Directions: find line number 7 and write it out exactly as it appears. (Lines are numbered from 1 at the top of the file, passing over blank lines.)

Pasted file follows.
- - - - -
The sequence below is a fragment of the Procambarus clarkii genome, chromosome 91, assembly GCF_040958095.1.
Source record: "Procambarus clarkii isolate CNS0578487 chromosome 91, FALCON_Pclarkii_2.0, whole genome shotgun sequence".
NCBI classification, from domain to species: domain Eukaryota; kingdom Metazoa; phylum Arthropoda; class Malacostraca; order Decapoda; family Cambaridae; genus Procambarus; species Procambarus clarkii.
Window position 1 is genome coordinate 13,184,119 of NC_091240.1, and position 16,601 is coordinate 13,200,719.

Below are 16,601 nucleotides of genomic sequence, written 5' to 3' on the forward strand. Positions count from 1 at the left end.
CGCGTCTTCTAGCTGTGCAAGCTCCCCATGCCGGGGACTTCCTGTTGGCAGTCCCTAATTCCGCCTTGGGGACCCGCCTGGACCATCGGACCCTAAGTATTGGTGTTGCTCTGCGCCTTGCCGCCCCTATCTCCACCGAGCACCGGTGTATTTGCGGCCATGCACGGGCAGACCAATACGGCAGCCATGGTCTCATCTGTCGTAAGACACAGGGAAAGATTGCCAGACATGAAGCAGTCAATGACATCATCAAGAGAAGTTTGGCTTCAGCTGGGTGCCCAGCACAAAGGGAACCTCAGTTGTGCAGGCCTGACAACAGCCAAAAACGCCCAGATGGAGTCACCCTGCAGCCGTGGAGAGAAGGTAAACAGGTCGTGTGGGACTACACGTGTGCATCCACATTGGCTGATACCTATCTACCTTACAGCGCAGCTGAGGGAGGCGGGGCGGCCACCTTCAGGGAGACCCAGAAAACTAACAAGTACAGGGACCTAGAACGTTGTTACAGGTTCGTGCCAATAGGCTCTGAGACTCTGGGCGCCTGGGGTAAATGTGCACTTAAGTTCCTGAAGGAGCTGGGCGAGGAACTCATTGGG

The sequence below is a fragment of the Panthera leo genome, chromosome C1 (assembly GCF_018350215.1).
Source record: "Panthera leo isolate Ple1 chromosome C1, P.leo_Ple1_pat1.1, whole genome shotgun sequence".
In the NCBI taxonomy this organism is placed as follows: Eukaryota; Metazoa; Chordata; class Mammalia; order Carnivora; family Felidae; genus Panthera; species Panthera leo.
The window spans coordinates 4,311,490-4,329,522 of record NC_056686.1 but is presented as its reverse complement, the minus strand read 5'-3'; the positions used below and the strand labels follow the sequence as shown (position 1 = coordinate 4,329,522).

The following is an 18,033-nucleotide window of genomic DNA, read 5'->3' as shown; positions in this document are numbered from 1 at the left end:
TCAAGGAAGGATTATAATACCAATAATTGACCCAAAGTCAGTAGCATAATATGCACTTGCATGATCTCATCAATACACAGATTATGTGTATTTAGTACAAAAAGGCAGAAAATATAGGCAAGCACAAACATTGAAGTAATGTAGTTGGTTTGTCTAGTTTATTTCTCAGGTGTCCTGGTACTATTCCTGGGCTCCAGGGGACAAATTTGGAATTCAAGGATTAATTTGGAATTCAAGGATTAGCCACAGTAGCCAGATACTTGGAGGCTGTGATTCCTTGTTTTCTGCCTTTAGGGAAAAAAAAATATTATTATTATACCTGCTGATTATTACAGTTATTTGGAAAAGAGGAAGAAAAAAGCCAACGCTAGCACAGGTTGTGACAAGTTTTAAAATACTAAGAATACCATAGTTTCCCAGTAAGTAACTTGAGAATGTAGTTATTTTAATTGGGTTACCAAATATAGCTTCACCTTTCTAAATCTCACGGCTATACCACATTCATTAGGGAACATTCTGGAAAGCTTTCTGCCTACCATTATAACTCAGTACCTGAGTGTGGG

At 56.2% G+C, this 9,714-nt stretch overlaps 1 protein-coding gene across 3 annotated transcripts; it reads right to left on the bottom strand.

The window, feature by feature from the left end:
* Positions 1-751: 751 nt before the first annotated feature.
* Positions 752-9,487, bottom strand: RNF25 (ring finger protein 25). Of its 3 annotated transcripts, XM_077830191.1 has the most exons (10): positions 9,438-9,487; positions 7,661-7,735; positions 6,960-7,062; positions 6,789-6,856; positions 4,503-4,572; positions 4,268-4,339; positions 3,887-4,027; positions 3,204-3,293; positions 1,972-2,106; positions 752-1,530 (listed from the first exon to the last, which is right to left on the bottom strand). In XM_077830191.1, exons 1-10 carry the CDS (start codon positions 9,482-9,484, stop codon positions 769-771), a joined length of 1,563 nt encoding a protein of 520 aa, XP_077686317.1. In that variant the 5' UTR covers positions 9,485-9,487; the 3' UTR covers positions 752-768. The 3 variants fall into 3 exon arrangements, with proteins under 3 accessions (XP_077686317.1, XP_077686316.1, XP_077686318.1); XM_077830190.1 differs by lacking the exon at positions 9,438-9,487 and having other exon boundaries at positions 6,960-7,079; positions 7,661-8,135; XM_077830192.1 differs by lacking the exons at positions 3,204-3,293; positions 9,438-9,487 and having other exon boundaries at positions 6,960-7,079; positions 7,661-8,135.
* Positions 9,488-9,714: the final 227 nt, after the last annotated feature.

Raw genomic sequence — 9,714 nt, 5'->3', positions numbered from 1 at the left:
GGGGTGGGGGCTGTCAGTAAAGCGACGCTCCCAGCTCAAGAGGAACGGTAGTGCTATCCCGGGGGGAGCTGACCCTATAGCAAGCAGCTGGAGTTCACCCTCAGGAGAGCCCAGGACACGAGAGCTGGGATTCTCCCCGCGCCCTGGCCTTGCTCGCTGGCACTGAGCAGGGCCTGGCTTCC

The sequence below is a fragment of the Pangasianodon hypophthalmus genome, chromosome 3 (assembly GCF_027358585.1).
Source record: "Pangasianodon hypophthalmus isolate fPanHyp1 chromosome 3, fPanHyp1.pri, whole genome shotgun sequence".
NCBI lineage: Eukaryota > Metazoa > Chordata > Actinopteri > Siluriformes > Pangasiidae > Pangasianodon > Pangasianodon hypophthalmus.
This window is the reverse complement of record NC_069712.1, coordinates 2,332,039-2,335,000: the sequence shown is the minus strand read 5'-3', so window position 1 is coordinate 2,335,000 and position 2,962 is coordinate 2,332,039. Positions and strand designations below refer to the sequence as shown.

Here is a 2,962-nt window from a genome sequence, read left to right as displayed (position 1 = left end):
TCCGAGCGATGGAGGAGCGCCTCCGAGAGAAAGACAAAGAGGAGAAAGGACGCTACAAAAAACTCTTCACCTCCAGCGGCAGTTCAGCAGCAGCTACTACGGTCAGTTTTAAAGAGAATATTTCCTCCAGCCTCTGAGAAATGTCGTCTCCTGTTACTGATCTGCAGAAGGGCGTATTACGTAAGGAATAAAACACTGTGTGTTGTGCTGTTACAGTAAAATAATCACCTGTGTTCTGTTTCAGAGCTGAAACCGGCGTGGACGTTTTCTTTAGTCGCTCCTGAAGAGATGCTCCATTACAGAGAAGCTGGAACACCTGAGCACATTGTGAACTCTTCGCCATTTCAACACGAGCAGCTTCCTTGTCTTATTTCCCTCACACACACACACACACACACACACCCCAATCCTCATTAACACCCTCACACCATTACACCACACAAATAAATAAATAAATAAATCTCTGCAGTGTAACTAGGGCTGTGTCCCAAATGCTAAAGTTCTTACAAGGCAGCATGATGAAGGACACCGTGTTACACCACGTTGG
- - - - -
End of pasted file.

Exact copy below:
The sequence below is a fragment of the Panthera leo genome, chromosome C1 (assembly GCF_018350215.1).